Lethbridge Regional Police Service

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Lethbridge Regional Police Service
LRPS Flash.jpg
Logo of the Lethbridge Regional Police Service.
Motto Providing Safe Communities
Agency overview
Formed 1 February, 2004
Legal personality Governmental: Government agency
Jurisdictional structure
Legal jurisdiction Regional
General nature
Operational structure
Sworn members 163
Unsworn members 50

Volunteer = 48

Elected officer responsible The Honourable Jonathan Denis, Minister of Justice and Solicitor General
Agency executive Tom McKenzie, Chief of Police
Facilities
Stations 1
Website
Official website

Lethbridge Regional Police Service was established 1 February 2004 when the police services of Lethbridge and Coaldale, Alberta, amalgamated. The service covers Lethbridge and Coaldale.

History[edit]

The Lethbridge Police Force was established in 1902 with a staff of two and served a population of about 2,000. Thomas "the just" Lewis was appointed the Chief of Police. In 2009, the police service employed 155 officers, 47 civilian staff and over 40 civilian volunteers, and served a population of 92,435.

Lethbridge Regional Police Commission[edit]

The service is governed by a nine-person commission composed of three members of the Lethbridge City Council and the Coaldale town council and six citizens. The commission oversees the service, allocates funds from both councils and establishes policing policies. They provide instruction to the police chief regarding sufficient staffing levels.

Organization[edit]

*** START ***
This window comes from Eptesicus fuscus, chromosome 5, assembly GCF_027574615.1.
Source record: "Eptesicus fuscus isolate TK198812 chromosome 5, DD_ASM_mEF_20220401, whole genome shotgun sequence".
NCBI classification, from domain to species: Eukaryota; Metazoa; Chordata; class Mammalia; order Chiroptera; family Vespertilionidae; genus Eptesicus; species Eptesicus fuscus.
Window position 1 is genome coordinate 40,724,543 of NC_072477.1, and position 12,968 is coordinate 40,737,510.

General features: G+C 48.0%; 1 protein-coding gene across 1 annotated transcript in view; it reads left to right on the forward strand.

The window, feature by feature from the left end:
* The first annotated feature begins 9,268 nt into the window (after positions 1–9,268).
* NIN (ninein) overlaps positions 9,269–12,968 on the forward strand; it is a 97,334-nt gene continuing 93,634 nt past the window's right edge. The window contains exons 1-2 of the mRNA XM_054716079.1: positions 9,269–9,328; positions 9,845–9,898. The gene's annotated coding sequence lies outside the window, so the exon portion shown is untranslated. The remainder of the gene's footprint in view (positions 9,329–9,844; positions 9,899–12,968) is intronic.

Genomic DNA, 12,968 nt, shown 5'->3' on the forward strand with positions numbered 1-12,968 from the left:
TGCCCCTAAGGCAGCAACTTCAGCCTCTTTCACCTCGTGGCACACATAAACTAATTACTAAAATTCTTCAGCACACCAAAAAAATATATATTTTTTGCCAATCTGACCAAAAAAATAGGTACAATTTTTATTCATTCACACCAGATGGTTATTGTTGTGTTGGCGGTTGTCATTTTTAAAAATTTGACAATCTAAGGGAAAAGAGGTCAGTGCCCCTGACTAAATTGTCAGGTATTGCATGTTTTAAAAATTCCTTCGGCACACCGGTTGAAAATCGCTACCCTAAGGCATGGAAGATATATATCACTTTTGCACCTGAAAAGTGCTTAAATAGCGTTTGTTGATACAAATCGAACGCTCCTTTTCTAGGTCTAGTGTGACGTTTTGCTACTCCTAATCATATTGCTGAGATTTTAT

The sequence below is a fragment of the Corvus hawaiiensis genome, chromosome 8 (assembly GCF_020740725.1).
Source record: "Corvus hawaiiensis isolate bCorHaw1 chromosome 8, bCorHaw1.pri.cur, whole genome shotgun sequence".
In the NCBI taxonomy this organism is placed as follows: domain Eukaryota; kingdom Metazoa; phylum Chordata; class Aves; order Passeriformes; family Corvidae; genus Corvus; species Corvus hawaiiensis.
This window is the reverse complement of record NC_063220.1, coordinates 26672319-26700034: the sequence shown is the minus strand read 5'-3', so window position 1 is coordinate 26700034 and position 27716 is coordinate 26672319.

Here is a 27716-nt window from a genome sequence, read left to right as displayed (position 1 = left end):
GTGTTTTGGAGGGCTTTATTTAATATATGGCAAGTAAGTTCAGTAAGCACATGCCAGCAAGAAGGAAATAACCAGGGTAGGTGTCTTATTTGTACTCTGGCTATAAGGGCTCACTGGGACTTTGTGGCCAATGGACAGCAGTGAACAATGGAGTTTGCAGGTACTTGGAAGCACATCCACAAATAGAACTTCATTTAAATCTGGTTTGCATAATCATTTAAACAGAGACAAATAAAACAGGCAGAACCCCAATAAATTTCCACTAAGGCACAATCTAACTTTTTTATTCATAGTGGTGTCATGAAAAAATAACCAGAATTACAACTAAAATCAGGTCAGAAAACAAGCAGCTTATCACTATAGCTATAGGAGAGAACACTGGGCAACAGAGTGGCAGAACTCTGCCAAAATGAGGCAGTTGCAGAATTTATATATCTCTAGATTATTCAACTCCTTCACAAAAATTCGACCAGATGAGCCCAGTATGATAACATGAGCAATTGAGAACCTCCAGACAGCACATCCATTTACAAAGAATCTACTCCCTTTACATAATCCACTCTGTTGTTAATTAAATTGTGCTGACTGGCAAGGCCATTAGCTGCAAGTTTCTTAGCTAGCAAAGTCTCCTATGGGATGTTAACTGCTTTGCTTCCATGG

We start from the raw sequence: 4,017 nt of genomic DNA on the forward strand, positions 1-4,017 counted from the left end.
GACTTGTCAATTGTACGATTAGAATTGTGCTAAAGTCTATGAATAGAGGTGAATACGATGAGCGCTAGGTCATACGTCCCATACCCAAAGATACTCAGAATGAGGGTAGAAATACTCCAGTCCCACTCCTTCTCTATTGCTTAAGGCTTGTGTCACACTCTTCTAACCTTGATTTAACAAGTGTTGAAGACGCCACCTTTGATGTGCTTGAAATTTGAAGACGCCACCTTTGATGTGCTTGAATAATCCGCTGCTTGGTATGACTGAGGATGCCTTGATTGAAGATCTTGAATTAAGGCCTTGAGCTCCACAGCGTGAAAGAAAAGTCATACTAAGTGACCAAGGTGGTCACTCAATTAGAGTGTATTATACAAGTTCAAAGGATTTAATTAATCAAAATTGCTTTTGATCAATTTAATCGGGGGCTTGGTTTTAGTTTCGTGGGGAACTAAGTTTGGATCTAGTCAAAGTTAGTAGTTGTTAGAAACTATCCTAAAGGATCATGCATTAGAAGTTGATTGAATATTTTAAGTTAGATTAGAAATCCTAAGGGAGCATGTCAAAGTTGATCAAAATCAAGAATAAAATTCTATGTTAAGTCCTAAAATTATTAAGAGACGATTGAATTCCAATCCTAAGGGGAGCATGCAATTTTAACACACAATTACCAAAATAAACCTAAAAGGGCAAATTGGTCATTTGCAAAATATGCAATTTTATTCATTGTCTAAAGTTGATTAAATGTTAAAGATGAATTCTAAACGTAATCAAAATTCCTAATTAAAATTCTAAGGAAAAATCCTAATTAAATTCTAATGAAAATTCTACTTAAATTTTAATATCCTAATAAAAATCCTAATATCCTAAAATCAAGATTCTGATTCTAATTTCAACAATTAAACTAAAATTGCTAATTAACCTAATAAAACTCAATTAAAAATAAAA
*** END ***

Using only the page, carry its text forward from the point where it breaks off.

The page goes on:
The head of the service is Chief Tom McKenzie, who has over 30 years of policing experience with the service. The executive officers heading the service's four divisions are Inspector Tom Ascroft, Inspector Colin Catonio, Inspector Jeff Cove, and Inspector Bill Kaye.

Rank[edit]

The rank structure consists of the following:

  1. Chief
  2. Inspector
  3. Staff sergeant
  4. Sergeant
  5. Senior constable
  6. Constable

Training[edit]

As of 2005, newly hired officers must complete the Police Recruit Training Program through the Centre for Advancement in Community Justice, located at the Lethbridge College.

Structure[edit]

The organization of the police service includes four divisions: community policing, criminal investigation, administrative support and support services.

Community policing[edit]

The community policing division maintains peace and good order, protects lives and property, and prevents and detects crime. It accomplishes this through the following:

  • Patrol services
  • Downtown policing
  • Traffic safety
  • Court liaison
  • Community resources
  • Victim and witness services

Criminal investigation[edit]

The criminal investigation division provides support services to on-going investigations through the major and organized crimes sections. Key areas of the division include the following:

  • Violent crimes
  • Forensic identification
  • Crime analysis
  • Property crimes
  • Serious habitual offenders
  • Special operations
  • Criminal intelligence
  • Economic crimes
  • National weapons enforcement
  • Gaming

Administrative support[edit]

The administrative support division oversees the following areas:

  • Human resources
  • Professional standards
  • Policy and accreditation
  • Property and exhibits
  • Business management

Support services[edit]

The support services division provides support to all other divisions as required, including a specialized response to ongoing crises and ensuring the continuous flow of information. This division is responsible for:

  • Public safety communications
  • Information technology
  • Records management
  • Tactical support

Fleet[edit]

The majority of marked patrol vehicles deployed by the service are Ford Crown Victoria police interceptors. Some other marked vehicles are a Dodge Durango and a Ford Econoline van. Patrol vehicles contain the traditional black-and-white paint scheme.1 Dodge Charger Police package patrol car and 1 Ford Police interceptior were also added to the fleet in early 2013.

In 2012, the Lethbridge Regional Police Service added two Victory Commander I police motorcycles to its fleet. This followed a 20 year absence of motorcycles in the fleet.

Officers carry SIG Sauer P226 pistols in .40 S&W as standard sidearm.

External links[edit]

the fleet has also added 2 dodge charger police package interceptors to the fleet